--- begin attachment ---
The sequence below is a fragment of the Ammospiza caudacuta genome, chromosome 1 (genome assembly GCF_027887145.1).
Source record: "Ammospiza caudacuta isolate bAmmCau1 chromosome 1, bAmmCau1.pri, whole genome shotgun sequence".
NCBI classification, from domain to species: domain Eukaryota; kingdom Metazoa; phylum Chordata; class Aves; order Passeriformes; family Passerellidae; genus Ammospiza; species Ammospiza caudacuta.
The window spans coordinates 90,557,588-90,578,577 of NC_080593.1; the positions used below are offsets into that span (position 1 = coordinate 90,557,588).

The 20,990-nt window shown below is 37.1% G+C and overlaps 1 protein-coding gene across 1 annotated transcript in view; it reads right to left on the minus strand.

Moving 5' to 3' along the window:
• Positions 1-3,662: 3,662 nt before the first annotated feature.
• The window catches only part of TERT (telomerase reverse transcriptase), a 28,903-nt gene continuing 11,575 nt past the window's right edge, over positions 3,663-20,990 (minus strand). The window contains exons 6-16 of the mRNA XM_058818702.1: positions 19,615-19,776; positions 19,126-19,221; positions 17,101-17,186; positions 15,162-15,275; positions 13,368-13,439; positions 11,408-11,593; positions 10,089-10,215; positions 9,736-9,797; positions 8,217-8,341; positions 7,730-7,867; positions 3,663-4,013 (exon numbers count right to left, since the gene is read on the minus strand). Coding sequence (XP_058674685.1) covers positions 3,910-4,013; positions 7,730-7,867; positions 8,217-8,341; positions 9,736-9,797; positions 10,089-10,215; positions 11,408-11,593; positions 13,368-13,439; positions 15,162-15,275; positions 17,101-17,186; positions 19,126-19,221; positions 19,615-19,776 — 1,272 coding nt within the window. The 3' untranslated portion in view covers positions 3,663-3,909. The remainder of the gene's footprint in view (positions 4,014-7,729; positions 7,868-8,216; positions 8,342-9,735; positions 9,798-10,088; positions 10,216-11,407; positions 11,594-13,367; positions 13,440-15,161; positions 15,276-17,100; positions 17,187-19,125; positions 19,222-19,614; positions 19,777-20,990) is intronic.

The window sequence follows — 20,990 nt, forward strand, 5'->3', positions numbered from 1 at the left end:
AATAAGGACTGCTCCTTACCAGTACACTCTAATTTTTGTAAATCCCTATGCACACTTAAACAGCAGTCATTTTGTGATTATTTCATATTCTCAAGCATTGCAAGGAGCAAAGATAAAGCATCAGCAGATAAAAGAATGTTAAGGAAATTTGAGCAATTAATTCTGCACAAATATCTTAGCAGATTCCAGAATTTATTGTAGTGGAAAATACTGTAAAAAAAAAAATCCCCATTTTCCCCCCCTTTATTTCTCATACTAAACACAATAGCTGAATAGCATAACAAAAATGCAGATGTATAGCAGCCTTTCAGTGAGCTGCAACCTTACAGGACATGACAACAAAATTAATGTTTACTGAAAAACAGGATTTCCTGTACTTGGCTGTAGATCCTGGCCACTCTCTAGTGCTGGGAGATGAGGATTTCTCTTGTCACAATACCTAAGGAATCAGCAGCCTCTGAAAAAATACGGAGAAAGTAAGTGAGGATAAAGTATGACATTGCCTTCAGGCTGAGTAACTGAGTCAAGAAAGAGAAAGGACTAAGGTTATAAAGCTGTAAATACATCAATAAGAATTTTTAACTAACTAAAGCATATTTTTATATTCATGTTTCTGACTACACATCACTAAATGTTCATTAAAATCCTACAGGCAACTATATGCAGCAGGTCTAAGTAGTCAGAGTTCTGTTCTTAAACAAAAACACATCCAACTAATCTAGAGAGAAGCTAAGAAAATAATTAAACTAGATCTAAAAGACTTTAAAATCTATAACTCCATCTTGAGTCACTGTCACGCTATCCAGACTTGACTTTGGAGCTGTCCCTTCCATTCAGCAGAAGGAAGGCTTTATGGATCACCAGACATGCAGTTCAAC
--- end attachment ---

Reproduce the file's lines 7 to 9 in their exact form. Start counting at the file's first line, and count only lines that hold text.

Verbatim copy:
• Positions 1-3,662: 3,662 nt before the first annotated feature.
• The window catches only part of TERT (telomerase reverse transcriptase), a 28,903-nt gene continuing 11,575 nt past the window's right edge, over positions 3,663-20,990 (minus strand). The window contains exons 6-16 of the mRNA XM_058818702.1: positions 19,615-19,776; positions 19,126-19,221; positions 17,101-17,186; positions 15,162-15,275; positions 13,368-13,439; positions 11,408-11,593; positions 10,089-10,215; positions 9,736-9,797; positions 8,217-8,341; positions 7,730-7,867; positions 3,663-4,013 (exon numbers count right to left, since the gene is read on the minus strand). Coding sequence (XP_058674685.1) covers positions 3,910-4,013; positions 7,730-7,867; positions 8,217-8,341; positions 9,736-9,797; positions 10,089-10,215; positions 11,408-11,593; positions 13,368-13,439; positions 15,162-15,275; positions 17,101-17,186; positions 19,126-19,221; positions 19,615-19,776 — 1,272 coding nt within the window. The 3' untranslated portion in view covers positions 3,663-3,909. The remainder of the gene's footprint in view (positions 4,014-7,729; positions 7,868-8,216; positions 8,342-9,735; positions 9,798-10,088; positions 10,216-11,407; positions 11,594-13,367; positions 13,440-15,161; positions 15,276-17,100; positions 17,187-19,125; positions 19,222-19,614; positions 19,777-20,990) is intronic.

The window sequence follows — 20,990 nt, forward strand, 5'->3', positions numbered from 1 at the left end: